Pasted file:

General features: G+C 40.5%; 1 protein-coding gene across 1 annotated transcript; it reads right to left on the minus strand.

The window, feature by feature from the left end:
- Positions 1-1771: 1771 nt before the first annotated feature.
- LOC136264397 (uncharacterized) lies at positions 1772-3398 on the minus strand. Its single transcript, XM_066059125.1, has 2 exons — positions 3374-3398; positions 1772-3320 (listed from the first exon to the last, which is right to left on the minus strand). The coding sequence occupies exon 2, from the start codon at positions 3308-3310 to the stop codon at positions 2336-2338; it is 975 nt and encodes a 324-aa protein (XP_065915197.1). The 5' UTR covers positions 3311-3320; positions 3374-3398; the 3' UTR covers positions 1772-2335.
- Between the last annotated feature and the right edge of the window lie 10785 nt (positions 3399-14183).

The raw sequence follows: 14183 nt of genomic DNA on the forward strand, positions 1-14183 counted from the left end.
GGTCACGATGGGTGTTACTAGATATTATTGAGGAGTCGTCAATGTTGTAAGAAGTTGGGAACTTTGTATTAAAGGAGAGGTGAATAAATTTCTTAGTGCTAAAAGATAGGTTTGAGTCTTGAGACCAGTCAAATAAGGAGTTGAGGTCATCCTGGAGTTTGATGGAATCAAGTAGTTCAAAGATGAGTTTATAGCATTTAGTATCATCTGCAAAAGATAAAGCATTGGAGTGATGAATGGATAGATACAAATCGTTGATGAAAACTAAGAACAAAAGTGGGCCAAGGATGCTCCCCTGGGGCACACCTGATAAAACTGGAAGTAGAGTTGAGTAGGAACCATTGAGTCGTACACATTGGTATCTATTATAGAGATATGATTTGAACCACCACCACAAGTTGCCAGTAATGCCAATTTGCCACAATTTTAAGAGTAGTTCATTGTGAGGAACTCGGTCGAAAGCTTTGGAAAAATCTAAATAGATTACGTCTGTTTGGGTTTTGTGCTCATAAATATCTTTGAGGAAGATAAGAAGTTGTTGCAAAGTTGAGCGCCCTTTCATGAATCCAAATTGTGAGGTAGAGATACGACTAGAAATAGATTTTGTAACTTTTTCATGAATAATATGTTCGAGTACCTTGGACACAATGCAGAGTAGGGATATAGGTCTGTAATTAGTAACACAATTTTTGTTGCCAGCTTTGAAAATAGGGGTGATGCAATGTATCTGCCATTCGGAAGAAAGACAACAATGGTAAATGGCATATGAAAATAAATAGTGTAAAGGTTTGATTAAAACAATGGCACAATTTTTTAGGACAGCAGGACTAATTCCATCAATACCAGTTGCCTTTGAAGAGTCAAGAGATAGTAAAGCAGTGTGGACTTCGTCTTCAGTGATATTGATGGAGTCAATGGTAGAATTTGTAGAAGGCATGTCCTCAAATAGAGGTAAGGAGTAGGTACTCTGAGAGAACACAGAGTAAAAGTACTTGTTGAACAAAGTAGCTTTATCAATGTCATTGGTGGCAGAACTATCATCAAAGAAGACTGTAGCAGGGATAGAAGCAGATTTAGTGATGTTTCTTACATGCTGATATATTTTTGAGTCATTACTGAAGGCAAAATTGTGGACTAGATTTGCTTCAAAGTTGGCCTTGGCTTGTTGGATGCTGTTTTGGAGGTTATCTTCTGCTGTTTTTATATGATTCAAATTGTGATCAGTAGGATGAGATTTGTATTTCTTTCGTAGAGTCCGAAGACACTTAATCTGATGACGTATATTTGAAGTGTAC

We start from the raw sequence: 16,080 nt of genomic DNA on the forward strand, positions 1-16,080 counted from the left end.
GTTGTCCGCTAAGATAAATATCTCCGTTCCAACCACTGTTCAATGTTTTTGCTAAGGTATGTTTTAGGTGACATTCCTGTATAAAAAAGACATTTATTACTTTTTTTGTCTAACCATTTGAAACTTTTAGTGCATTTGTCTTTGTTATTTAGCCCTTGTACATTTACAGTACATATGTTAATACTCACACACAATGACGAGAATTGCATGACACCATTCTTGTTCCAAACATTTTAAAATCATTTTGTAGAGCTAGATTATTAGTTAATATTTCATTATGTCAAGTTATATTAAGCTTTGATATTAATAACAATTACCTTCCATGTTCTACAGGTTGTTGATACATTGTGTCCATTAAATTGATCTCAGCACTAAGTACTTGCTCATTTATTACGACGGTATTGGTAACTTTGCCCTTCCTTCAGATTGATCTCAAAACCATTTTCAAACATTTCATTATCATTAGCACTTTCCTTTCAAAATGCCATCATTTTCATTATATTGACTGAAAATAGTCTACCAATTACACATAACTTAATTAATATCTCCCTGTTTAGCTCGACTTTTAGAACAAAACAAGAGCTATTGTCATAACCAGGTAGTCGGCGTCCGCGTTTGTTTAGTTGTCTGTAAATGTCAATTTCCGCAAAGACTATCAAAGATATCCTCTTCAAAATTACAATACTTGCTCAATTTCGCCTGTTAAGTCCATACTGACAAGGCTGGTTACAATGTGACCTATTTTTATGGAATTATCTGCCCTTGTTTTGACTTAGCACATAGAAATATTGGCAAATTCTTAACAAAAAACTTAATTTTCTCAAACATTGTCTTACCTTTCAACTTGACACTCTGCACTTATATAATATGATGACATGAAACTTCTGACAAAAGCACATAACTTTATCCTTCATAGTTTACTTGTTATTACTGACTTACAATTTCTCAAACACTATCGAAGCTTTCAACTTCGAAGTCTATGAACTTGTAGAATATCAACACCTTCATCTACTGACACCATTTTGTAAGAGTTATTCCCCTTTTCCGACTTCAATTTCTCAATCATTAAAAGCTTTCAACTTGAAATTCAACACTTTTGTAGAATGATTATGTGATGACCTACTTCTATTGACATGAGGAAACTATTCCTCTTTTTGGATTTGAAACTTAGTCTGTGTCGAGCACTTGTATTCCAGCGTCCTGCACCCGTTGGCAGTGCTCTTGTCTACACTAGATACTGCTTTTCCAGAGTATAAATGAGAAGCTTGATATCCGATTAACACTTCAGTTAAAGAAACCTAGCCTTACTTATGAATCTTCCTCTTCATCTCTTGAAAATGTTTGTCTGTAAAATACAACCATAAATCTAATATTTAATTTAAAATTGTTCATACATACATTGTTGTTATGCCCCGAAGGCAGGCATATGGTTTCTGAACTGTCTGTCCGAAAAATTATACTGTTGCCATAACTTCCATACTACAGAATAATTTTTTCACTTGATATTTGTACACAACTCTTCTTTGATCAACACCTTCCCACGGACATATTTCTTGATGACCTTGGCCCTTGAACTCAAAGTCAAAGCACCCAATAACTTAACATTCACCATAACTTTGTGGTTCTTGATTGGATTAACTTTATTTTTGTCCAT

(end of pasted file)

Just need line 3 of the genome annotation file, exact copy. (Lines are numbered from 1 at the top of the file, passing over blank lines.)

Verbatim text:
- Positions 1-1771: 1771 nt before the first annotated feature.